The name alone would strike terror into the hart of even the most battle-hardened German soldier: The Night Witches.
Although these women were not Americans, we decided that since they fought as allies against Nazi soldiers and their story is not commonly known, we would give them an honorable mention in our Forgotten Americans section. Named for the sound of their rudimentary, plywood biplanes as they cruised slowly overhead at low altitude dropping bombs, the Night Witches were the all-volunteer, all-female air raid squad that the Soviets deployed against the Third Reich. The spooky “whoosh” as they circled overhead reminded the German troops of women sweeping. The association with a broom led to them calling these night-time raiders “Nachthexen” – Night Witches.
A term of derision for the Nazis, a badge of honor for the women of the Soviet Union’s all-female bomb squad.
The Night Witches were so hated by the powers that be in Berlin that anyone who could down one of their crop dusters was awarded the prestigious Iron Cross award.
But who were these brave women who battled against the Nazi Luftwaffe in the freezing cold of the Eastern Front?
The Mother of the Night Witches
The Soviet Union might have been Communist, but its military was decidedly unwoke. Women were allowed but were not used in combat positions. However, the necessities of the Second World War forced the Soviets to broaden their horizons.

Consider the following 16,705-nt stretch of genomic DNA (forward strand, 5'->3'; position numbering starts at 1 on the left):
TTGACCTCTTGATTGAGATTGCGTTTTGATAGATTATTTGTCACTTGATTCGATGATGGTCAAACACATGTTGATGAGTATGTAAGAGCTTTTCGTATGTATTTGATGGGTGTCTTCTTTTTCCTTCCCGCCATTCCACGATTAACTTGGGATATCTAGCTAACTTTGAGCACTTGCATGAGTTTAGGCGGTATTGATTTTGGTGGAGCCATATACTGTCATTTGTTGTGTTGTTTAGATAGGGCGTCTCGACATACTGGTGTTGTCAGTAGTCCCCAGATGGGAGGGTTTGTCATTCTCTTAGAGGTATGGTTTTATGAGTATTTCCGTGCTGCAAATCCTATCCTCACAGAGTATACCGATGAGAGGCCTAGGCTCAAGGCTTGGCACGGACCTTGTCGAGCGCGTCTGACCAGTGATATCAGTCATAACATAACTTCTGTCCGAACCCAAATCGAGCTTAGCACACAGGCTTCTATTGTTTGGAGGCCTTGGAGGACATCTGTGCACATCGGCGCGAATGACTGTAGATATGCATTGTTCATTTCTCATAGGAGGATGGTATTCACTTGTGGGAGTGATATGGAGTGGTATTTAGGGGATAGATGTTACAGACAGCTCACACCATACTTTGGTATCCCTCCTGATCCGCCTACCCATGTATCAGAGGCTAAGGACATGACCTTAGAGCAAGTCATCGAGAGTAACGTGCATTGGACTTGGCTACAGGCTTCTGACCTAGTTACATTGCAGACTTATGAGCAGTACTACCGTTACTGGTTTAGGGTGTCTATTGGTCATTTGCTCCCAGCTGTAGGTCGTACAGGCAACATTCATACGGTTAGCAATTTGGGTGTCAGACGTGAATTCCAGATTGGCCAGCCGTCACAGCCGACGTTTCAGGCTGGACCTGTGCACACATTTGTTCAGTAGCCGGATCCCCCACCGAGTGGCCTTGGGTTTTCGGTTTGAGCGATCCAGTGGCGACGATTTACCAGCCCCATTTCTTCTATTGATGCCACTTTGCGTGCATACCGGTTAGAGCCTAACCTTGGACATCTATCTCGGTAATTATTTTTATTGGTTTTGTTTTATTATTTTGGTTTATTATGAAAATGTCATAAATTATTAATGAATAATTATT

If anyone can be said to be the “mother” of the Night Witches, it is Marina Raskova. Raskova was a Major in the Red Army, and a personal confidant of Soviet dictator Joseph Stalin. Raskova also held the distinction of being the Soviet Amelia Earhart, with vast and prominent aviation experience. Raskova originally wanted to be an opera singer, but a sense of Soviet patriotism led her to become one of the most accomplished military instructors in the nation’s history.
Women across the Soviet Union had been contacting Raskova, itching for a way to get into the fight. It was personal for many of these women as most of them had lost sons, husbands, brothers, and boyfriends. They had seen their villages and towns sacked by the invading Nazi troops, and they were no longer content to serve only in support roles. This was the backdrop when Raskova personally approached Stalin about creating all-female units under her command.